Recovery and Resilience through Digital and Financial Inclusion

Recovery and Resilience through Digital and Financial Inclusion

Recovery and Resilience through Digital and Financial Inclusion

Melissa Erisen, IAMTN

The International Day of Family Remittances is celebrated every year on the 16th of June. It is an occasion for IAMTN, its members, and the entire cross-border remittance industry to honour the major positive impact stemming from the billions in remittances sent every year by migrant workers to their families.

Remittances have always been a large source of support for about 1 billion people globally (Source), enhancing their access to food, education, health, and new opportunities. These sums of money sent by migrants to their loved ones therefore largely contribute to the path towards the achievement of the Sustainable Development Goals (SDGs) to be attained by 2030.

Since the global sanitary crisis hit in early 2020, remittance flows have been hit strongly. Both the sending side and the receiving side of the remittances were weakened by the economic challenges, making it difficult for migrants to keep sending flows in a time where these money transfers were even more necessary for the receiving families.

Remittance service providers, IAMTN and governments have reacted to support people in need and to facilitate the flow of remittances. In fact, access to financial services is critical for resilience during such a global crisis. Remittance service providers, as underlined by UPT, see their staff and clients as “one big family”, and therefore deeply care about their well-being. When possible, transaction costs were reduced or even removed. Parallelly, agent networks were improved, and new incentives were given to customers. In other words, the entire remittance industry has mobilized to help people in need to survive throughout the COVID-19 crisis, and eventually to recover from its effects.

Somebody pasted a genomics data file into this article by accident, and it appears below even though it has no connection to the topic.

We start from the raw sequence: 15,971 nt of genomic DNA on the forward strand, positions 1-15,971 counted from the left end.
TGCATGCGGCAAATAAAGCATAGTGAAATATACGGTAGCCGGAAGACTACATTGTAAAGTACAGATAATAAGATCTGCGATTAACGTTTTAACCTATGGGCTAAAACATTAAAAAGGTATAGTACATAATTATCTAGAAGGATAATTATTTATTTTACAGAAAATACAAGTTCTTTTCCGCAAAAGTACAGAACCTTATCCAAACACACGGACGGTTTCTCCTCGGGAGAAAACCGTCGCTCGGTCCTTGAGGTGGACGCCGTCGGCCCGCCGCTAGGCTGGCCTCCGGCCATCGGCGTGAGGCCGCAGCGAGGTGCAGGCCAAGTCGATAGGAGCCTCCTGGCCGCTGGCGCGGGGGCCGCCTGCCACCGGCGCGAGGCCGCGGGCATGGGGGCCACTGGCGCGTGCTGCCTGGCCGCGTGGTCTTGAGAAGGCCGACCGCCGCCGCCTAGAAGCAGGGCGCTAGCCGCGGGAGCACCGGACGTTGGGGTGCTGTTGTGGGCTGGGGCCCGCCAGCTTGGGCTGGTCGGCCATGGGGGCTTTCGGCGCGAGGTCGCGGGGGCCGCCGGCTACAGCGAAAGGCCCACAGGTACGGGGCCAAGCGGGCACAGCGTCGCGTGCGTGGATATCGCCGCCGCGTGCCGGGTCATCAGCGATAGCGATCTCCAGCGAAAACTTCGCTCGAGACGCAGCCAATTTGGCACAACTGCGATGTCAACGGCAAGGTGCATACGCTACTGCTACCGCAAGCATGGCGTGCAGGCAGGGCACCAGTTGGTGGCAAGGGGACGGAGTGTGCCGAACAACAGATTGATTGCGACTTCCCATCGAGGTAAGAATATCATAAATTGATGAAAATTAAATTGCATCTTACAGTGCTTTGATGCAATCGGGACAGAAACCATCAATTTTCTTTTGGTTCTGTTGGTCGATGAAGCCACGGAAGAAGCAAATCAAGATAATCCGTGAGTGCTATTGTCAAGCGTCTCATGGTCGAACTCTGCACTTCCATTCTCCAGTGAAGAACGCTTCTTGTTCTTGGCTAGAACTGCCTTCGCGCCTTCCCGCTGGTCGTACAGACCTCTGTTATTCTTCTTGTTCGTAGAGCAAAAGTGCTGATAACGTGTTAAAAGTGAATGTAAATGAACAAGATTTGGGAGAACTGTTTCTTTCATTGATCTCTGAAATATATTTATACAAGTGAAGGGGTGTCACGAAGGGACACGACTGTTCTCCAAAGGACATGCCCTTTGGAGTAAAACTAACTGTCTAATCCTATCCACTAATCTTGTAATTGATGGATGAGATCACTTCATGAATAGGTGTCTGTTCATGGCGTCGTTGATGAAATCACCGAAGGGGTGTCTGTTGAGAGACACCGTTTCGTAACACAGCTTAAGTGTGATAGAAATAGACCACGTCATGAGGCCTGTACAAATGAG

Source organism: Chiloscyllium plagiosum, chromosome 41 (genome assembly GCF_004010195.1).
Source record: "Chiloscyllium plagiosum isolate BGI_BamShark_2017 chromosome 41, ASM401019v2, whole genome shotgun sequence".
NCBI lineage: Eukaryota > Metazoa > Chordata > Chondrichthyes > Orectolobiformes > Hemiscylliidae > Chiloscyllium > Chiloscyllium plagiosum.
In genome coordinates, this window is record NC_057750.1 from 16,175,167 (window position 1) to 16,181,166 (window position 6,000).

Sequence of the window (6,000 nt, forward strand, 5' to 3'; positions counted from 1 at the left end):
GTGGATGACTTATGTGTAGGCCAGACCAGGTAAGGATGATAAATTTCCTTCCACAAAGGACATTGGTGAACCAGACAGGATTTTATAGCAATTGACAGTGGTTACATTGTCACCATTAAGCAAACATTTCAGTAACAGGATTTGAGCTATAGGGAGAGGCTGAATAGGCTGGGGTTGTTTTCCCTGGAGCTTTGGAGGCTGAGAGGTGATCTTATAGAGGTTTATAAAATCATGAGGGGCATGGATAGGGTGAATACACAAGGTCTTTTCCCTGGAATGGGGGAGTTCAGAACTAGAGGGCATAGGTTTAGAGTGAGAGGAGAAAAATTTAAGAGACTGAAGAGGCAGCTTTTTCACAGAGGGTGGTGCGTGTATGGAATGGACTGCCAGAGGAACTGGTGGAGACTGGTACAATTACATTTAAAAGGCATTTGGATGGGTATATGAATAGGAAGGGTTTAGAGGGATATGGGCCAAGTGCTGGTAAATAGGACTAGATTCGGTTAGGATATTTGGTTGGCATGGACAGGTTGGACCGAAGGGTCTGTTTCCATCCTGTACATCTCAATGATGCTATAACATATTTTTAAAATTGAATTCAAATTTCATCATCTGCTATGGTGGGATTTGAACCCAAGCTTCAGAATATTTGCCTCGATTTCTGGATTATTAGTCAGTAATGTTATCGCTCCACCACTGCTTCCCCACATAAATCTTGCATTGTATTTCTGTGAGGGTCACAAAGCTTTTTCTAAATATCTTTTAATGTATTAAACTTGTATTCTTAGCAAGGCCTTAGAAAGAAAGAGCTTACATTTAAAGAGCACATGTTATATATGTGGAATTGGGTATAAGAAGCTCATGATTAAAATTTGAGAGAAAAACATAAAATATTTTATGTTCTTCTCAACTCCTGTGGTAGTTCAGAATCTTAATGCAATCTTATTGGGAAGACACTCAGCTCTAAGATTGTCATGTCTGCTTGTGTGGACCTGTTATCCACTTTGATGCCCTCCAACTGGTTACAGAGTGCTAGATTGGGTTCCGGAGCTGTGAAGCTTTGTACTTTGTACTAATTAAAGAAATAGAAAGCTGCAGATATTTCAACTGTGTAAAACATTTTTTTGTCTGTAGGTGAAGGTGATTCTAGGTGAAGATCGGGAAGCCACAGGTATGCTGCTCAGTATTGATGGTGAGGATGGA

The ability to use digital instruments has been key during the pandemic, as the limitations on the movement of individuals and money due to lockdowns made remittances easier to send and receive by digital means rather than physical ones. Many remittance businesses scaled digital and mobile channels. Digitalization is probably a trend that will last, as digital remittances are often cheaper, more secure and more transparent, and customers will trust these solutions increasingly. Companies such as Mukuru have helped by organizing digital literacy campaigns, contributing to making individuals of all age groups more comfortable with digital remittances. Customers are becoming more accustomed to this relatively new way of sending and receiving money.

As Moneytrans underlined, the trend that pushed to digitalization has also contributed to making many customers abandon the informal market, to then choose formal services for sending remittances. This change benefits both remittance service and remittance senders, as formal solutions are more efficient, safer and cheaper. By making remittances easier to circulate from the sender to the receiver, digitalization is ameliorating the remittance process.

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